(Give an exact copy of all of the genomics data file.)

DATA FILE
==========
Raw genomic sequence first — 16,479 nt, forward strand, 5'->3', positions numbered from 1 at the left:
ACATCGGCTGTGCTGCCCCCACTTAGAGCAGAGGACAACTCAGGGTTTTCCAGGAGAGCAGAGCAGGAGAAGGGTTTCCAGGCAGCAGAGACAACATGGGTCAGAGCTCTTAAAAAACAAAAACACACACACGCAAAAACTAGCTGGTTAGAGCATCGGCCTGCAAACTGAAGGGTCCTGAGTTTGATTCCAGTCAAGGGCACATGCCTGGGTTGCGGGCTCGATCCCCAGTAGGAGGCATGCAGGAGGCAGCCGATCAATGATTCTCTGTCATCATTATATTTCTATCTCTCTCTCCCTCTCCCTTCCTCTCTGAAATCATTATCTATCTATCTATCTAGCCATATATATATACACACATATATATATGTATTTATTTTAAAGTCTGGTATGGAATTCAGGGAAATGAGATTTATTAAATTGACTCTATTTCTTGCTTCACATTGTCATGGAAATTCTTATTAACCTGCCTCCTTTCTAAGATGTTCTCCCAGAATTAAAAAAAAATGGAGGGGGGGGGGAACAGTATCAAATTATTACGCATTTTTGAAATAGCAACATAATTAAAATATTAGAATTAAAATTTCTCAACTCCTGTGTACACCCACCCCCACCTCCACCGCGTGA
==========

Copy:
Raw genomic sequence first — 16,479 nt, forward strand, 5'->3', positions numbered from 1 at the left:
ACATCGGCTGTGCTGCCCCCACTTAGAGCAGAGGACAACTCAGGGTTTTCCAGGAGAGCAGAGCAGGAGAAGGGTTTCCAGGCAGCAGAGACAACATGGGTCAGAGCTCTTAAAAAACAAAAACACACACACGCAAAAACTAGCTGGTTAGAGCATCGGCCTGCAAACTGAAGGGTCCTGAGTTTGATTCCAGTCAAGGGCACATGCCTGGGTTGCGGGCTCGATCCCCAGTAGGAGGCATGCAGGAGGCAGCCGATCAATGATTCTCTGTCATCATTATATTTCTATCTCTCTCTCCCTCTCCCTTCCTCTCTGAAATCATTATCTATCTATCTATCTAGCCATATATATATACACACATATATATATGTATTTATTTTAAAGTCTGGTATGGAATTCAGGGAAATGAGATTTATTAAATTGACTCTATTTCTTGCTTCACATTGTCATGGAAATTCTTATTAACCTGCCTCCTTTCTAAGATGTTCTCCCAGAATTAAAAAAAAATGGAGGGGGGGGGGAACAGTATCAAATTATTACGCATTTTTGAAATAGCAACATAATTAAAATATTAGAATTAAAATTTCTCAACTCCTGTGTACACCCACCCCCACCTCCACCGCGTGA